Blanc SIMI 5-6 - Blanc - SIMI 5-6 - Environnement, Terre et Espace

Multi-scale hydrometeorological observation and modelling for flash flood understanding and simulation – FLOODSCALE

Better understand flash floods

Multi-scale observation and modelling of flash floods

Better understanding flash floods

The FloodScale project is a contribution to the HyMeX (Hydrological Cycle in the Mediterranean Experiment) international program. Its general objective is to improve the understanding and simulation of the hydrological processes leading to flash floods, which are one of the most destructive natural hazards, especially in the Mediterranean region. The spatial and temporal variability of rainfall, landscape characteristics and soil humidity are recognised as important influential factors in flash flood generation. However, their quantification and the role of their variabilities at the various scales remain open questions. Understanding flash floods is particularly challenging since it requires observations at very small space and time scales (1 km2, 5min), as well as over large areas. As an illustration, the September 2002 flash flood event in the Gard was localised on an area of about 5000 km2, but half of the casualties occurred in catchments smaller than 20 km2. Flash floods are very difficult to observe using operational rain gauge and discharge networks. Weather radar data proved to be particularly valuable for characterizing the spatial and temporal variability of rainfall, although the radar signal interpretation is more difficult in complex terrain and/or over urbanized areas, which are the most prone to such events. Gauging flash-flooding rivers with classical techniques also remains a challenge due to practical and security reasons.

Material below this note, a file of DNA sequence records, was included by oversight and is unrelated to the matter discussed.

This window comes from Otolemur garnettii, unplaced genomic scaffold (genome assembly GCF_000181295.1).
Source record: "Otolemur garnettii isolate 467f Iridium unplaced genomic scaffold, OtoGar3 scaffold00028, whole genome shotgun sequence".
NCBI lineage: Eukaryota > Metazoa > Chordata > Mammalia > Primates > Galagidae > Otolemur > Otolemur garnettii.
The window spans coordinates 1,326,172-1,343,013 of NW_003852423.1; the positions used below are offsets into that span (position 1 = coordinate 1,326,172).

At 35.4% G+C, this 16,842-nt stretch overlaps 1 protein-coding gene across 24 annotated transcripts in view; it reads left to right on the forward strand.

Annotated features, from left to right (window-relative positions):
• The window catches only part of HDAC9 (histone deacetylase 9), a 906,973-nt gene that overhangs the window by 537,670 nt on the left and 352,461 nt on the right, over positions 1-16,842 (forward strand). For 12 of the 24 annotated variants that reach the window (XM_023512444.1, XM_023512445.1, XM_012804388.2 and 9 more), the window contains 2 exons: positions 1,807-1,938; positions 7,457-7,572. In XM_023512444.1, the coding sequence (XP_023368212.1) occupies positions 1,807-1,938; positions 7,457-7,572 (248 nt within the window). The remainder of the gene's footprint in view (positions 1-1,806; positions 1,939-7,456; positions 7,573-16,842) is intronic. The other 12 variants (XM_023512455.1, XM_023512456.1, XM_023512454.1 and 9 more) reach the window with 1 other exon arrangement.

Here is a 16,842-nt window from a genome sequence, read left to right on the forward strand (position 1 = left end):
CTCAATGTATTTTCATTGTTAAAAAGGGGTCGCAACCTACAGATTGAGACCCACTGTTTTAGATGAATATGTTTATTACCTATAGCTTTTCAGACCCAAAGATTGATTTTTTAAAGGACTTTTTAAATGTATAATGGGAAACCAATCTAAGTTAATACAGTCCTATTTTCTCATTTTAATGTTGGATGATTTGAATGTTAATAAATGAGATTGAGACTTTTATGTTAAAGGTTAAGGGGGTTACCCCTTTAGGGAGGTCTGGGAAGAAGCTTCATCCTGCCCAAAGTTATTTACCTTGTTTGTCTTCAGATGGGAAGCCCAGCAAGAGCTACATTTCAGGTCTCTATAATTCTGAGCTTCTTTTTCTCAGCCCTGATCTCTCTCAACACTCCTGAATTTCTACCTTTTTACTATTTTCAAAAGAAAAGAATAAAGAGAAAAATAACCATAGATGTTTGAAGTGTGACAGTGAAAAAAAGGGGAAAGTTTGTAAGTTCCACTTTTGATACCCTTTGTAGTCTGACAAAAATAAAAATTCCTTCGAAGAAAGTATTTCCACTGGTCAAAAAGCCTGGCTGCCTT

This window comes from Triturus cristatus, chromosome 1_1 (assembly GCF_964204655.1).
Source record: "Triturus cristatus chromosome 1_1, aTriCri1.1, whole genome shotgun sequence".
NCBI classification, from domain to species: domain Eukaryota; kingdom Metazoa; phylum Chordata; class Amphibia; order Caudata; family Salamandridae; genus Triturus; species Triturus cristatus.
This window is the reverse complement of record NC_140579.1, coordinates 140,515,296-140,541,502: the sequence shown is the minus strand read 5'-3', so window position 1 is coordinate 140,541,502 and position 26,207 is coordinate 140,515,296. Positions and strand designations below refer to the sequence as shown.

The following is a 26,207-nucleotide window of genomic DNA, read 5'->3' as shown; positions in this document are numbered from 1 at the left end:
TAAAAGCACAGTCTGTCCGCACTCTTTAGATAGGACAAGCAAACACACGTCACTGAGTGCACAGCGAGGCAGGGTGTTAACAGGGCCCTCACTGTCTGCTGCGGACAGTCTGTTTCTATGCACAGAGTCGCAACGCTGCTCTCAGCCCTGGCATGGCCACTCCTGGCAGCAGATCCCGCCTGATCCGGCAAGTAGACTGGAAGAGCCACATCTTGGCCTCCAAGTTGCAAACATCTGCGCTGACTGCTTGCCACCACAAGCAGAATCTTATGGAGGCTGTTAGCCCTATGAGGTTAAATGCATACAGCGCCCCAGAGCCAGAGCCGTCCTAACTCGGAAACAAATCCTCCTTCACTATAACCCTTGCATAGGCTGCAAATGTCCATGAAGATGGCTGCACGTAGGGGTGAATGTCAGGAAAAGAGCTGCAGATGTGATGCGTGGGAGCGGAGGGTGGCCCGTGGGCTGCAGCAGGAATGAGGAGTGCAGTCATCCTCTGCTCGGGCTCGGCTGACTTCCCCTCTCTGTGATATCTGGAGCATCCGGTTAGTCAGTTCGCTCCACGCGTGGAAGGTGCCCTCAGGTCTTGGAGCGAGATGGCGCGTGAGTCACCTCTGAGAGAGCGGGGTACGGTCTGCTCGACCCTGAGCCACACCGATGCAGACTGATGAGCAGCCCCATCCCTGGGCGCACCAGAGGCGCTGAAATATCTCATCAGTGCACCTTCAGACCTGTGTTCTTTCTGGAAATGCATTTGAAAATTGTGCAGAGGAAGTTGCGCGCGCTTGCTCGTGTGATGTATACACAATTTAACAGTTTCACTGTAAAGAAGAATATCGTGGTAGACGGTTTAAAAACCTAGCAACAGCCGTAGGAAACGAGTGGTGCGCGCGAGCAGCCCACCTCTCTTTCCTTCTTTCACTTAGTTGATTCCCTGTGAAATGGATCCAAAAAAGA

FloodScale builds on the concepts of Hydrometeorological Observatory (HO) promoted in France since 2002 with the Cévennes-Vivarais Mediterranean Hydrometeorological Observatory (OHM-CV; www.ohmcv.fr). To progress in flash flood modelling two fundamental questions in hydrology need to be addressed (i) the change of scale problem or how to transfer knowledge acquired at a given scale to another scale; (ii) the prediction in ungauged basin (PUB) problem, in order to assess the risk at every point over a given region. FloodScale will address these questions using a combined multi-scale observation and modelling effort, relying on nested-catchments instrumentation covering the following scales: (i) the hillslope scale, where process understanding on runoff generation and concentration can be tackled; (ii) the small to medium catchment scale (1-100 km2) where the impact of network structure, rainfall, landscape, initial soil moisture variability can be quantified; (iii) the larger scale (100-1000 km2) where the river transfer and flooding processes become important. The potential of innovative observations (enhanced weather radar and disdrometer networks, gauging of river using remote sensing techniques, dense limnimeter networks, very high resolution remote sensing data, lidar Digital Elevation Models…) at various scales, complementing traditional measurements will be assessed within the project. FloodScale will also favour the combination of various measurements on the same hillslopes/catchments (soil moisture, infiltration tests, geophysics, geochemistry, geomorphological and vegetation surveys, river gauging..) in order to enhance our potential for understanding the active processes during and between floods.